Each year, ESPN Insider Keith Law ranks the farm systems based on his top 100 rankings.
Here's what Law had to say about each player:
A year ago, Bogaerts looked like a high-ceiling bat who'd have to find a new position, most likely third base, but a year of full-season ball at shortstop with continued work on maintaining his conditioning has his odds of remaining in the middle of the field up over even money. And a shortstop who can hit like this is a pretty special commodity.
Bogaerts has a very easy, picturesque right-handed swing, with great hand acceleration that leads to surprisingly hard contact — the ball comes off his bat much better than you'd expect, given his size. He gets his front leg down a little late, which could lead to timing issues but hasn't so far.
He's not likely to become a plus defender at short, but even fringe-average defense there would make him a five-win player or more given his bat. And given how he has managed to keep his waist lean and his lower half athletic so far, I like his chances to do just that.
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Bradley is a potential Gold Glove defender in center — meaning he'd be one of the best, not that he'd get the actual award, since the two have almost nothing to do with each other — who should hit for average and get on base as long as he doesn't overextend himself and try to hit for power.
He is just an average runner but his reads on balls in center rival those of the other elite defensive center fielders in the minors, even ahead of guys like Albert Almora and Mason Williams. His lower half can be a little noisy at the plate, getting his front foot down late, gliding over his front side and sometimes even drifting back mid-swing. But when he keeps his swing short and simple he generates hard line-drive contact from foul line to foul line, with doubles power that might max out around 10-12 homers a year. When he over-rotates to try to hit the ball out, he doesn't make enough contact and the result of the tradeoff is a net negative.
His best attribute as a hitter has been his plate discipline, producing high walk rates in the minors with good pitch recognition as well, producing a .373 OBP after his promotion to Portland.
His emergence in 2012 will probably help the Red Sox feel like they can let Jacoby Ellsbury walk as a free agent after the 2013 season, with a cheaper replacement, one without all of the injuries, waiting in the wings.
Webster will show three plus pitches and looks like he should be at or near the top of someone's rotation, but as a converted position player, he has struggled to develop enough fastball command to translate the raw stuff into on-field success.
He will sit at 94 mph with his fastball and can reach 97 with plus sink that led to a 2:1 groundout-to-fly out ratio in Double-A this year, pairing it with a swing-and-miss changeup with good action and a slider that will flash plus but isn't as consistent as the other two pitches. As you'd expect from a former shortstop, he is athletic and can repeat his delivery well, but he lacks the feel for pitching that he'll need to succeed as a starter even at Triple-A, both in terms of just throwing strikes and in using and mixing his pitches more effectively.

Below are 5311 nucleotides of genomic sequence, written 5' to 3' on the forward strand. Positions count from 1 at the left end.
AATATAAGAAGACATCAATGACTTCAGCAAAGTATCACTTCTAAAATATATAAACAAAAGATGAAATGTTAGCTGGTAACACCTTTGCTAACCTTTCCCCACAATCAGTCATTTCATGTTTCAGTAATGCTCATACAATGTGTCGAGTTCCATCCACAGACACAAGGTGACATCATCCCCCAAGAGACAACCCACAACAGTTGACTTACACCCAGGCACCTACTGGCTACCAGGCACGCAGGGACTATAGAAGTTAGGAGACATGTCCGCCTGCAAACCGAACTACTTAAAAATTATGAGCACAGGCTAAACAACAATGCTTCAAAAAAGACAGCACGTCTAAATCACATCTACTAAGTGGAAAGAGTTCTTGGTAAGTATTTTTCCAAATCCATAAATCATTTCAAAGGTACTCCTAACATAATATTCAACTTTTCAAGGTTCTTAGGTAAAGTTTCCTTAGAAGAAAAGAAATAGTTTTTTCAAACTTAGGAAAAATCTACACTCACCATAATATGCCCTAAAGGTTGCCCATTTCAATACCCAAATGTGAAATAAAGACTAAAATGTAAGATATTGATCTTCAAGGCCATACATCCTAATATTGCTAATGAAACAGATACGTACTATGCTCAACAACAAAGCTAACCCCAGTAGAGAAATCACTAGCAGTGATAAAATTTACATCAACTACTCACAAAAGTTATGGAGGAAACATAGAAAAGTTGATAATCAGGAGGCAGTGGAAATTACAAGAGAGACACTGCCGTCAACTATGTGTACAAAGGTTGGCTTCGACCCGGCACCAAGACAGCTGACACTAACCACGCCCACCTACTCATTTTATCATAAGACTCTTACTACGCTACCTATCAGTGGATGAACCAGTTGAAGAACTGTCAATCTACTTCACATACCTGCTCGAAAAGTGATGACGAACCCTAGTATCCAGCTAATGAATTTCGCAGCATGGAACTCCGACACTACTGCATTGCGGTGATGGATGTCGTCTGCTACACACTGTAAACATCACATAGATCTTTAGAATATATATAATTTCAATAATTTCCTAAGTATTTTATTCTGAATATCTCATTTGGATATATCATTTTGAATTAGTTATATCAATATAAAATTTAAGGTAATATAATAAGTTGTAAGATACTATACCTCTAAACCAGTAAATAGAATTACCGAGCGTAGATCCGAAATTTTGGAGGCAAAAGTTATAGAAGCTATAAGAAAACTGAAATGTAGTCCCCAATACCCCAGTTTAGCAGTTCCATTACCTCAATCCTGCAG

The Red Sox were thrilled to get him from the Dodgers in the Adrian Gonzalez/Carl Crawford/Josh Beckett blockbuster that also netted Rubby De La Rosa (no longer eligible for this list) and view Webster as a potential No. 2 starter. I see that ceiling, but a lot of work between here and there.
Barnes shocked a lot of scouts this year with the leap forward in his fastball command, working with it up and down, side to side, so even though he wasn't consistently 93-97 as he was in college he could still get outs and set up his off-speed stuff.
He's ditched the below-average slider that screwed him up in his junior year at UConn and pitched most of the season with an above-average downer curveball that he could throw for strikes. His changeup gradually improved over the year as the Red Sox forced him to throw it a number of times each game, but even in Salem he was still getting hitters on both sides of the plate out with the fastball.
Barnes was a little experienced to spend the whole year in A-ball, so his stat line overstates how advanced he is, but he looks like a solid mid-rotation guy who'll be at least league-average, with a chance to profile better than that because of how well he locates the fastball.
Owens works at just 88-92 mph with a big, slow curveball and some feel for a change, but has posted high strikeout totals in the low minors because he hides the ball so well behind his 6-foot-6 frame that hitters don't pick it up, swinging through 88 mph like it's 94 mph. That can work for guys in the big leagues, but I'd like to see Owens, who doesn't have a ton of projection for future velocity gains, do it against a higher caliber of hitter before buying in fully.